The High Desert Fly-In is back! The HDFI Committee will host this annual event on Saturday, September 17, from 8 am to 12 noon at the Winslow-Lindbergh Regional Airport.

As always, the Fly-In will include free admission to all and a Cowboy Breakfast from 8 to 10 am for $6 a person.

General aviation, special-use, and historical aircraft will fly in and be available for public viewing on the tarmac. Complimentary flights for young people will once again be offered courtesy of the Flagstaff EAA on a first-come/first-served basis from 8 to 11 am (waiver required).

In the hangar, the Winslow Public Library will provide hands-on activities in the Flying Fun Kids Area. The Old Trails Museum will host exhibits and displays of historical artifacts related to regional aviation in the Flying Through History Area.

Once again, the featured charity will be the Fly-In Angels for Winslow Animal Control. Attendees can bring donations of cash or pet food to the Fly-In, where they’ll receive a WAC Adoption Coupon. Wiseman Aviation will also donate a portion of every fuel sale to the cause.

The High Desert Fly-In is a nonprofit partnership between Wiseman Aviation, the City of Winslow, and Winslow’s Airport Commission, Chamber of Commerce, Historic Preservation Commission, Public Library, Rotary Club, and Old Trails Museum. The committee works throughout the year planning this exciting annual event and welcomes participation by local individuals and organizations.

The Old Trails Museum will host our 2022 Summer History Highlight on Saturday, July 23, at 2 pm, in the Winslow Arts Trust Museum at La Posada Hotel, when author Jan Cleere will present Saviors and Saints on the Arizona Frontiers.

Health care in early Arizona was hardly reliable and frequently nonexistent. Settlers were often on their own when tragedy struck, with women taking on the responsibility for the well-being of their families. And if women were considered incapable of earning the title “Doctor,” they could certainly save souls. Meet a handful of women who influenced the history of the territory through their medical expertise and their spiritual leadership.

Despite her tough self-reliance, Winslow’s own “Doctor” Grandma French was known for her healing abilities and gentle nature. Theresa Ferrin’s comprehensive understanding of healing herbs earned her the title “Angel of Tucson.” Florence Yount is recognized as Prescott’s first woman physician, while Teresita Urrea was sometimes lionized for her hands-on healing powers. Saint Katharine Drexel invested much of her vast fortune in educating Navajo children. The Sisters of St. Joseph of Carondelet trudged across the blazing desert enduring untold hardships before arriving safely in the territory to administer to the health and well-being of the children of the desert.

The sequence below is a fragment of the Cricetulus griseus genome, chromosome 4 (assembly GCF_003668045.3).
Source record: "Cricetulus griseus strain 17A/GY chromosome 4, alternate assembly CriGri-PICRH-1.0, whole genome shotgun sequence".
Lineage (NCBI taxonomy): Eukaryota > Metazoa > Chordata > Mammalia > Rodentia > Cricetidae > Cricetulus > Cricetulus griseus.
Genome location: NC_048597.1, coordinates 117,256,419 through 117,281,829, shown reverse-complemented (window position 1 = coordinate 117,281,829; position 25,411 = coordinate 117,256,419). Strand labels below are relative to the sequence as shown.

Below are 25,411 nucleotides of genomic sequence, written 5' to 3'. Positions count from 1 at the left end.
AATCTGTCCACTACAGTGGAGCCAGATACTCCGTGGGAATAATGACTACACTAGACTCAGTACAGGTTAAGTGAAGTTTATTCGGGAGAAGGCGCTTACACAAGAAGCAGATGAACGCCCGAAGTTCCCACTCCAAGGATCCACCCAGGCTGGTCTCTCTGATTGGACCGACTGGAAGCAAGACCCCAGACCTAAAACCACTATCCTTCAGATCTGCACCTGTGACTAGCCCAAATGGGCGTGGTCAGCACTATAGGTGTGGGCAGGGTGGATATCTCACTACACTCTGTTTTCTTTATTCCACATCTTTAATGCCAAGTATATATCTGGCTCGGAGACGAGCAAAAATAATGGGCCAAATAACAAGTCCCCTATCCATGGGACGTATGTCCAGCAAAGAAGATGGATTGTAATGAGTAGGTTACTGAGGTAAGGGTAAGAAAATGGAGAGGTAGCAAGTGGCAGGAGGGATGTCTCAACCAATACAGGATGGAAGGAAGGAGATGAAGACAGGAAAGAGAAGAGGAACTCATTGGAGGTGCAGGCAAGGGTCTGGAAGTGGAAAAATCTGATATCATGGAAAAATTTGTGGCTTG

Cleere is an award-winning author, historian, and lecturer who writes and presents extensively about the desert Southwest, particularly the pioneers who first settled Arizona Territory. She is a magna cum laude graduate of Arizona State University West with a degree is American Studies, and the author of six historical nonfiction books about the people who first ventured west. Her freelance work appears in national and regional publications, and she writes “Western Women,” a monthly column for Tucson’s Arizona Daily Star that details the lives of some of Arizona’s early amazing women. OTM’s 2022 Summer History Highlight is made possible by Arizona Humanities, and we are grateful to them for giving us the opportunity to offer this program.


Find out more about that treasured family heirloom at the Winslow Antiques Appraisal Fair! The Old Trails Museum will host the fifth annual fair on Saturday, July 9, from 10 am to 4 pm at the Winslow Visitors Center/Hubbell Trading Post, 523 West 2nd Street.

Sean Morton of Morton Appraisals in Scottsdale is bringing his expertise back to Winslow to offer verbal appraisals (not in writing) of objects including (but not limited to): paintings, prints, and sculpture from the 17th century to the modern; silver, porcelain, crystal, art glass, and pottery; antique furniture, clocks, and jewelry; manuscripts and signatures; and Asian art and Native American arts and crafts. (No guns, coins, or stamps will be appraised.)